Every morning, I wake up to a home with nothing out of place. I’ve never been a Neatness Nazi and I still am not, but I’ve set things up so that my place just doesn’t get messy.
Every object in my house has a home of its own now. A little over a month ago, I vowed to eliminate homelessness from my home. My reasoning was that if I can’t be bothered to give my possessions a proper place to sleep at night, then I own far too much. I don’t want to own anything I don’t use or don’t appreciate. I don’t want stuff any more, only things.
“A place for everything, and everything in its place” is an ancient platitude that we’re all familiar with, but don’t think I have never been in the home of someone truly living it. I suppose in ancient times most people only owned a few dozen possessions so it wasn’t so hard.
But in our culture it’s perfectly normal for one person to own thousands of objects, far more than they could ever remember they own, let alone make use of or keep organized.
I insisted on finding out what it’s like to live this dream. In thirty days my lot has gone from chronically disorganized to nearly immaculate, by making one simple but drastic change:
I won’t own anything I can’t give a home to.
After a lot of tossing, selling and donating, everything I own now has a place where it is properly, officially away. A place where:I always know where it is I don’t have to move a bunch of crap to get to it It doesn’t look ugly or get in the way I can put it away in less than ten seconds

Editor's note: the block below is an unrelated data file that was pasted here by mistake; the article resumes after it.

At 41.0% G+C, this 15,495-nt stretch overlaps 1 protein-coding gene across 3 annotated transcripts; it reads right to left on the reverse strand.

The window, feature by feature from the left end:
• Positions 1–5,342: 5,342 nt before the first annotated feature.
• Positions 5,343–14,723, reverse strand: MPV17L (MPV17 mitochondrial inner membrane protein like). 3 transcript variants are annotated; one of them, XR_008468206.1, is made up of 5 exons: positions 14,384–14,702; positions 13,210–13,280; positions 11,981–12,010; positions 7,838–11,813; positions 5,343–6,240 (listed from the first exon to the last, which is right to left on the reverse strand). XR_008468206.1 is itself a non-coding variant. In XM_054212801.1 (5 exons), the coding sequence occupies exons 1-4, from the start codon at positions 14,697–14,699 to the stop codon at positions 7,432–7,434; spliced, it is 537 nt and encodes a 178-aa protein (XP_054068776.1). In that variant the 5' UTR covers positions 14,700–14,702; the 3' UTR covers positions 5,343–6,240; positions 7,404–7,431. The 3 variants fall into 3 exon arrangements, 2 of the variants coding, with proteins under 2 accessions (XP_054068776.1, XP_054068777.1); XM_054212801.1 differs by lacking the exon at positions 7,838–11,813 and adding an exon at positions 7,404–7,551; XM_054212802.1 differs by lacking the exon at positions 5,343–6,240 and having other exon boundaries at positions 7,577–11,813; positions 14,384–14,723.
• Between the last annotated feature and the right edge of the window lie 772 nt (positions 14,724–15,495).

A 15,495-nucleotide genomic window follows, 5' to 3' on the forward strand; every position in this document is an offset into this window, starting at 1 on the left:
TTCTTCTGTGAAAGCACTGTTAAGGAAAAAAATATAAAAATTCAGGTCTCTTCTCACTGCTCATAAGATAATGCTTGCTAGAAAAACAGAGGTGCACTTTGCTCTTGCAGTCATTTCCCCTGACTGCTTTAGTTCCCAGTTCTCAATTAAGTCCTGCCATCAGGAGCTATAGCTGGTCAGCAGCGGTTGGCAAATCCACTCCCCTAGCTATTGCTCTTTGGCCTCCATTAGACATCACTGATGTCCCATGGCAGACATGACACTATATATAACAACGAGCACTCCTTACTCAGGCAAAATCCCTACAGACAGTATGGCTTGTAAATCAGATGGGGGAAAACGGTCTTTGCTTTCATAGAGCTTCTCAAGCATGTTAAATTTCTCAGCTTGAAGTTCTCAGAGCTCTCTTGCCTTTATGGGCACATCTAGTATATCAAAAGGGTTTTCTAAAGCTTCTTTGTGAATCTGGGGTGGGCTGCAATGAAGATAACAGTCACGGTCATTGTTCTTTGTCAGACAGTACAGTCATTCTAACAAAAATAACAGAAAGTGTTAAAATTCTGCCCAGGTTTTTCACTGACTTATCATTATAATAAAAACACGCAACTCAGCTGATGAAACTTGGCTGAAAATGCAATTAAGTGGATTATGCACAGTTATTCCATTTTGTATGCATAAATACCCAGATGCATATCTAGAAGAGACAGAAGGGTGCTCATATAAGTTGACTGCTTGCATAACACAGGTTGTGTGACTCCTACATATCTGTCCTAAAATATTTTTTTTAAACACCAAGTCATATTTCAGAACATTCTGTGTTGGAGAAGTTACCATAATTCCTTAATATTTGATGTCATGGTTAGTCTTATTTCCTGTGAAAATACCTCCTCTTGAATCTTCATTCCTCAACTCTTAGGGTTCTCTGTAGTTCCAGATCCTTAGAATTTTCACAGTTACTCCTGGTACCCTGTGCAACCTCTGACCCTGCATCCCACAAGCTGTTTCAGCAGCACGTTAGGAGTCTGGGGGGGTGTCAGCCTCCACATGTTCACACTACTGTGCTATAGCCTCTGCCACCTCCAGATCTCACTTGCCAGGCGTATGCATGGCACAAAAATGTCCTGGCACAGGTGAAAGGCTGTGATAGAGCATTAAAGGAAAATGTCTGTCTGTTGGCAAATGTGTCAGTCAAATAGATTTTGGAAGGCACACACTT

At the end of the day I take five minutes and put everything that’s still lying out where it belongs. There’s usually about ten or twelve items that aren’t already in bed, and the apartment quickly becomes hotel-room tidy again.
I used to live in perpetual untidiness. It wasn’t disgusting, but it wouldn’t be odd to find, say, notes and receipts on my kitchen table, a stack of library books on my coffee table, a jacket draped on a dining chair, and a hot sauce bottle stranded on my mantel — and that’s when it’s “clean.”
There was never a time when it looked good, except the hour immediately following the five-hour cleanup I would do every other Saturday when it got too bad to take.
And how could it look good? Since many things had no proper home, there was no “base” arrangement where things were exactly where they were supposed to be. I could hide messes, but the simple fact was that I had more things than I could care for. Most people do.
I had to reduce my possessions quite dramatically to get to be able to adequately house everything I chose to keep, but I still have quite a bit. Only once or twice have I wanted to use something that I’d gotten rid of, and it never was a big deal. There is an indescribable weight on your conscience that is released when you give something up. Every item you get rid of frees you, it really does.
I will never go back. There is just zero advantage to keeping more stuff than you can properly care for, even though it’s the normal thing to do. And it’s easy to maintain. I won’t buy anything I’m not prepared to give a home to. For once I am committed to really owning everything I have. Read More